The textbook image of a physicist scarring the minds of school aged scientists is far from reality- we’re not (all) isolated wrinkly old white men playing with springs and light bulbs who never leave our messy poorly illuminated labs. Melanie Windridge breaks just about every stereotype in the book. She’s got a PhD in plasma physics from Imperial and works for a fusion energy start up called Tokamak. I can’t imagine Dr Windridge spending a whole day inside a lab or pouring over gigabytes of data. Fascinated by the high energy rocket launches she watched during an undergraduate summer placement, Melanie’s quest to unlock the secrets of the upper atmosphere has racked her up a lot of air miles. Following an artic science course in Sweden, Dr Windridge has spent a night with a reindeer herder in northern Norway, camped in Svalbard at -40 °C and ‘chilled out’ with some Canadian pilots in a brewery. Melanie started her journey trying to unravel the mysteries of the aurora, a polar light show that occurs when the highly charged solar wind interacts with the earth’s magnetic fields. Aside from building up a pretty sensational contact list and being able to give the world’s most qualified travel advice on ‘where to see an aurora’: Melanie’s book describes some pretty awesome science. She describes the complex processes of magnetic field line reconnection (which explains the observation of aurora on the ‘night side’ of the earth) in a way that her Sámi explorers can understand. During Melanie’s travels she saw a total solar eclipse, her eyelashes froze and the steam generated from cooking dinner inside her frosty tent caused it to snow under canvas. It was so cold she oscillated between “being okay and being in extreme pain”. Dr Windridge’s anecdotes manage to connect the religious experiences, science, folklore, spirituality and passion humans associate with aurora in a way that is accessible to all. For her Norwegian friend Knut the aurora was nature’s babysitter: ‘you have to come home or the northern lights will get you!’, for the Scottish landscape artists she met the aurora could not be contained to canvas, for the National Grid the aurora could trigger a UK-wide power cut. The aurora are much more than anything I ever learnt during a third-year plasma physics course.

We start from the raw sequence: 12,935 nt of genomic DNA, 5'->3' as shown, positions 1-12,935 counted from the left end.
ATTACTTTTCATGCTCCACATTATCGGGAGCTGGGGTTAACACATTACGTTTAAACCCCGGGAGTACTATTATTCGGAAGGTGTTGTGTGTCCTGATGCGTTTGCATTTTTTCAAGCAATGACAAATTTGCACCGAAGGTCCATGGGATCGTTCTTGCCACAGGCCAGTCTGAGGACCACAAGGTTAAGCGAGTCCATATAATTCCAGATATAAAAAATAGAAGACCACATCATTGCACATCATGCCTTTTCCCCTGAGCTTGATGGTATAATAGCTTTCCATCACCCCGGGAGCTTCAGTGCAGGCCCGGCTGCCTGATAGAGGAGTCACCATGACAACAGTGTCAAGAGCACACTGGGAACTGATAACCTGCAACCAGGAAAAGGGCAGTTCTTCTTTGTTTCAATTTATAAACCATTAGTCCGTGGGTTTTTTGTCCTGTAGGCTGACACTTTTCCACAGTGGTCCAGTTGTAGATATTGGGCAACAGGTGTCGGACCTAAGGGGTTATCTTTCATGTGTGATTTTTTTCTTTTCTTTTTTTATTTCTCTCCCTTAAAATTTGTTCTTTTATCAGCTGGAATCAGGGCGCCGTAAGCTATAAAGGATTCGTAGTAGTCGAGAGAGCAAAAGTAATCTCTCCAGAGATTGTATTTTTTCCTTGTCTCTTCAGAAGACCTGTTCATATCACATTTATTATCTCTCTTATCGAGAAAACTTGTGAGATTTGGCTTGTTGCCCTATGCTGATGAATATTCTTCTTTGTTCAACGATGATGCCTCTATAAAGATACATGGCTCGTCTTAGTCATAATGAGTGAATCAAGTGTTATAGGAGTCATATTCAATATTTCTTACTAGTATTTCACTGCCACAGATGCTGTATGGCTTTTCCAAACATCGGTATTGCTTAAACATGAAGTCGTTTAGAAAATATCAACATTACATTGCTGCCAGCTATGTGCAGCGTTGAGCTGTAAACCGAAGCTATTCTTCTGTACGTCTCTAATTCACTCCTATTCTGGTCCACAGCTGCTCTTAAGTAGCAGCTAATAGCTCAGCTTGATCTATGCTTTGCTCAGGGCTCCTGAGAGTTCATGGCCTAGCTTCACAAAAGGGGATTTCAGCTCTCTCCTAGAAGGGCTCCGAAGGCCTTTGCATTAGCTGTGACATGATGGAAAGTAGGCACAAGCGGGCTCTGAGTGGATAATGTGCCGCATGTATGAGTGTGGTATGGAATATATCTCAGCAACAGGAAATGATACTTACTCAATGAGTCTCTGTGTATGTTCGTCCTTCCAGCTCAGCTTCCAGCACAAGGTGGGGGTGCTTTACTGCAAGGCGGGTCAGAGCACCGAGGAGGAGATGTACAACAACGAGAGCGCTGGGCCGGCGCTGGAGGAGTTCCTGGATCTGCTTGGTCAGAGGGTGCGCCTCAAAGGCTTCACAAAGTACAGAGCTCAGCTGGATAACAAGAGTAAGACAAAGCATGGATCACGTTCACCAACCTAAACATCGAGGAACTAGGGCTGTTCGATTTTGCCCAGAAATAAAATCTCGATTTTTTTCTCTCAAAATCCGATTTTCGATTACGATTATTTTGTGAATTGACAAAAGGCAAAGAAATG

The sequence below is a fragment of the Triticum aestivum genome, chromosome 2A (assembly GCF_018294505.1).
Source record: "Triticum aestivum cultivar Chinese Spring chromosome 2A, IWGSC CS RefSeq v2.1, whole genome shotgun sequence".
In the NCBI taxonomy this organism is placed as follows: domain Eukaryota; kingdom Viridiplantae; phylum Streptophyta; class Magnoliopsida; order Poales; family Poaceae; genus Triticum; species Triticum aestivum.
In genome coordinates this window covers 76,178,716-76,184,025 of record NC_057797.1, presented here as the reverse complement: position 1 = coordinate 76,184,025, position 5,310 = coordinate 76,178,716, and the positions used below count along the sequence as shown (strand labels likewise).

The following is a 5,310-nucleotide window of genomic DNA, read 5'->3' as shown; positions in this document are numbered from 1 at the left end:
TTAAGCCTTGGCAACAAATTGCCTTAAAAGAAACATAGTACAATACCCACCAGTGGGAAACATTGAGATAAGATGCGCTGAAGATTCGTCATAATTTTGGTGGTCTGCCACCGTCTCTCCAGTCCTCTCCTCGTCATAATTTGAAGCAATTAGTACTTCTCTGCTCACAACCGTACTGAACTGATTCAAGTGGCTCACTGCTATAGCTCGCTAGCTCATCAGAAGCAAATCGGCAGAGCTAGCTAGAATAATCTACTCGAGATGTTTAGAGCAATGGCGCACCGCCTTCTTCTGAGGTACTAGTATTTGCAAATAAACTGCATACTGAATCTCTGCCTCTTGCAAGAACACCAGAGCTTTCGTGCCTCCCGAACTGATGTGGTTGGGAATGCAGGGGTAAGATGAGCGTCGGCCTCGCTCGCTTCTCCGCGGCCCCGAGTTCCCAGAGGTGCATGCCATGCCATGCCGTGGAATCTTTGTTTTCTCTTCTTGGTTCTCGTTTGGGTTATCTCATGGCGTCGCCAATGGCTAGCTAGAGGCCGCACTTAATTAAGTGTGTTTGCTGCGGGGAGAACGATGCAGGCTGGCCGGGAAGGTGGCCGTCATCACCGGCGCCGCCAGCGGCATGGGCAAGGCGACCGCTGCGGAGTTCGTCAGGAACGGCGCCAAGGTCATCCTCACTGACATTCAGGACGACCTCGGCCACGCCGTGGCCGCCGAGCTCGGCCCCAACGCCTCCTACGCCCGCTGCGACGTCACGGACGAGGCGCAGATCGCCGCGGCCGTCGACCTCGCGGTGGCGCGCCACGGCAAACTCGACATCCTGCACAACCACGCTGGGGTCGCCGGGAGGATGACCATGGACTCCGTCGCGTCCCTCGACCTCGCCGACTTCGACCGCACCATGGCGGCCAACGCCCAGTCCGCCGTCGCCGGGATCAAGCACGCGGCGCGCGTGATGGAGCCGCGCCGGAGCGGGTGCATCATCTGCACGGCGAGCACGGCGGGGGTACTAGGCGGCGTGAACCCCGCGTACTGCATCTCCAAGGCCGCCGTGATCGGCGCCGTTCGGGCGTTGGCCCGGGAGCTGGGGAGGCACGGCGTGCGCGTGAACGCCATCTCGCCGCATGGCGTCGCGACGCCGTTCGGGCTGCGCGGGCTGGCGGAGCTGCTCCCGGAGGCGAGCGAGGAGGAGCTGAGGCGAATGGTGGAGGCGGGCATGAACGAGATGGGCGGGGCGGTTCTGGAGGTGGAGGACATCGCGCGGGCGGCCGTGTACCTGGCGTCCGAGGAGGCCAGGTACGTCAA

Aurora also make for great photographs, which captivated the engaged audience. This was the perfect lecture for the IOP SE Branch and excited people at every stage of their physics adventure. I was lucky enough to catch up with some of the sixth formers in the audience: “The talk was really interesting and easy to understand, as it related to topics I’d covered in my A levels. The lights were a real mystery for thousands of years, only explained by superstition until science provided us with an explanation, so even if you don’t study physics I still think it would be really interesting to attend and find out exactly how phenomena such as this occur.”